Simple Strategies for Better Eating Habits

If you are confused by the plethora of nutrition information that filters into the media, please look to the American Dietetic Association as a trusted resource for answers to your questions. Members of the ADA recently convened in Chicago to learn the latest information about food and nutrition. Here's what they found:

Protein

In all tissues and organs in your body, protein is "turned over" continually, meaning that old protein is broken down and replaced by new protein. Hence, we need to eat adequate protein on a daily basis to maintain health, particularly the health of the skin, liver, brain and heart. If you don't eat enough protein (as can happen with a sub-optimal vegetarian diet, a very low calorie reducing diet, or too many meatless pasta meals), you'll break down your muscles (a reservoir of protein) to protect those organs.

The maximal effective single dose of protein to build new muscle is ~35 grams of high quality protein (milk, egg, fish, meats) at one time. While most athletes easily eat this amount--plus more--three times a day to fulfill their daily protein requirement, elderly folks may not. Hence, they become weak and frail.

The bottom line: Be sure you (and your parents and grandparents) maintain your health and vitality by enjoying protein with each meal.

Eggs and Eyes

Carrots have long been touted as being "good for your eyes" because carrots are a rich source of carotenoids (precursors of vitamin A, needed for optimal eye function). Less well known is egg yolks are also powerful eye-health protectors. The yolk is a rich source of two potent carotenoids, lutein and zeaxanthin. These antioxidants reduce by up to 40 percent the risk of macular degeneration, the leading cause in Americans of irreversible blindness that occurs with age.

While yellow/orange fruits and vegetables (carrots, corn, squash, orange peppers) and dark leafy greens (spinach, kale, collards) are also good sources of lutein and zeaxanthin, studies suggest egg yolks are an even better source. That's in part because the yolk contains fat, and fat helps carotenoids to be absorbed. (This also means you should enjoy olive oil with salads, rather than fat-free dressing, to help absorb the carotenoids in colorful vegetables.)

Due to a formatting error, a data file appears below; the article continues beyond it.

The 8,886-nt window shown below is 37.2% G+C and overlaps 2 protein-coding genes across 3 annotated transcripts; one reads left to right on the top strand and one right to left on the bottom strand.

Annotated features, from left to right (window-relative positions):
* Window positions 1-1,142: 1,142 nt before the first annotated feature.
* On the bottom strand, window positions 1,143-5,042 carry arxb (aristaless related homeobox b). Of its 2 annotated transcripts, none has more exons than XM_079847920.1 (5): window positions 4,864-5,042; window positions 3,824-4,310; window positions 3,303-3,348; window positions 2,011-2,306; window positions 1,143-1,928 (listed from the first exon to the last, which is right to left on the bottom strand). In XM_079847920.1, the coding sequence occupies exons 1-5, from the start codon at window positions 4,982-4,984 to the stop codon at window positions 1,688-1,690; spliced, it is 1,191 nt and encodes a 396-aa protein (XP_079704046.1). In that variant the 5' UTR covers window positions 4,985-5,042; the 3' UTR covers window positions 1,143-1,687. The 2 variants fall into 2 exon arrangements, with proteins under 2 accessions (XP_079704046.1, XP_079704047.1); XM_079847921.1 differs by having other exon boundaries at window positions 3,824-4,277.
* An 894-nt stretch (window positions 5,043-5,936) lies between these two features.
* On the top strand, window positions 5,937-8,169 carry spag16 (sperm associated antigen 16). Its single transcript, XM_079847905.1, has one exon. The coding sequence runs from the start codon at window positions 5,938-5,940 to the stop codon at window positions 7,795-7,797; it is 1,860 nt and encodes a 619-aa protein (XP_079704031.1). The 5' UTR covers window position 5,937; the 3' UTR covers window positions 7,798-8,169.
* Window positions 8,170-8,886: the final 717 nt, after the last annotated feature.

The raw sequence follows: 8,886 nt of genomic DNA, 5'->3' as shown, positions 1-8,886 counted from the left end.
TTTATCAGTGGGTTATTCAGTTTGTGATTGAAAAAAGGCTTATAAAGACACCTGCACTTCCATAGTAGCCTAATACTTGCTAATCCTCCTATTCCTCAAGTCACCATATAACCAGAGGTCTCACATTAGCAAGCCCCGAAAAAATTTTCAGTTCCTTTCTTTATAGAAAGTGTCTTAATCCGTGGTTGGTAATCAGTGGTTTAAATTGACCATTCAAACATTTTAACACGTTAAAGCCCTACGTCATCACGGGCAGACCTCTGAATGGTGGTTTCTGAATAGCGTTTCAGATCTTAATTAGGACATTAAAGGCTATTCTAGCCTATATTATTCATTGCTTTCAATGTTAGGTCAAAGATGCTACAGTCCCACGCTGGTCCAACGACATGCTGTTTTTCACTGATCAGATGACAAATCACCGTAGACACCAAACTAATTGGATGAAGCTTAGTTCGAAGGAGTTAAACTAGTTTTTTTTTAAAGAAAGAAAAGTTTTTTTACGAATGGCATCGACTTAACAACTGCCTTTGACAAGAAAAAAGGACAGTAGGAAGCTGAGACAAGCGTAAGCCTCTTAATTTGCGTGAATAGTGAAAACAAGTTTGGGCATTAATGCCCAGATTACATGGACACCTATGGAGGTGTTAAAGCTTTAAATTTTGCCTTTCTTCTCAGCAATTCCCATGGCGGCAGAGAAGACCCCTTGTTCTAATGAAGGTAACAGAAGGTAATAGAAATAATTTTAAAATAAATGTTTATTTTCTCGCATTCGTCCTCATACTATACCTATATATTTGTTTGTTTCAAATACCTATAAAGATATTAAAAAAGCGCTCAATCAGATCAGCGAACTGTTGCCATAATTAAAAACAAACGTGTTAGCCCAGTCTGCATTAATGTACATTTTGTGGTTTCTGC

Unfortunately, in their cholesterol-consciousness, many athletes are tossing egg yolks and eating only the whites. Stop! You can healthfully enjoy the whole egg--without elevating your blood cholesterol. Numerous studies indicate consumed eggs yolks is unlikely to alter blood cholesterol levels and increase the risk of heart diease. (1)

The bottom line: Make that omelet with whole eggs, orange peppers and spinach.

Organic Foods--Are They Better?

Many athletes debate whether or not they should buy organic foods. In terms of nutritional value, studies in the U.S. suggest no significant differences, but studies in Europe report higher amounts of nutrients, including antioxidants. Eating a larger portion of conventionally grown produce can resolve any potential differences.

The bigger issue relates to protecting the soil and limiting water pollution from pesticides and fertilizers that seep into the ground. For those reasons, buying organic produce is a smart choice, particularly if it is locally grown, uses less fuel to be transported, and supports local farmers.

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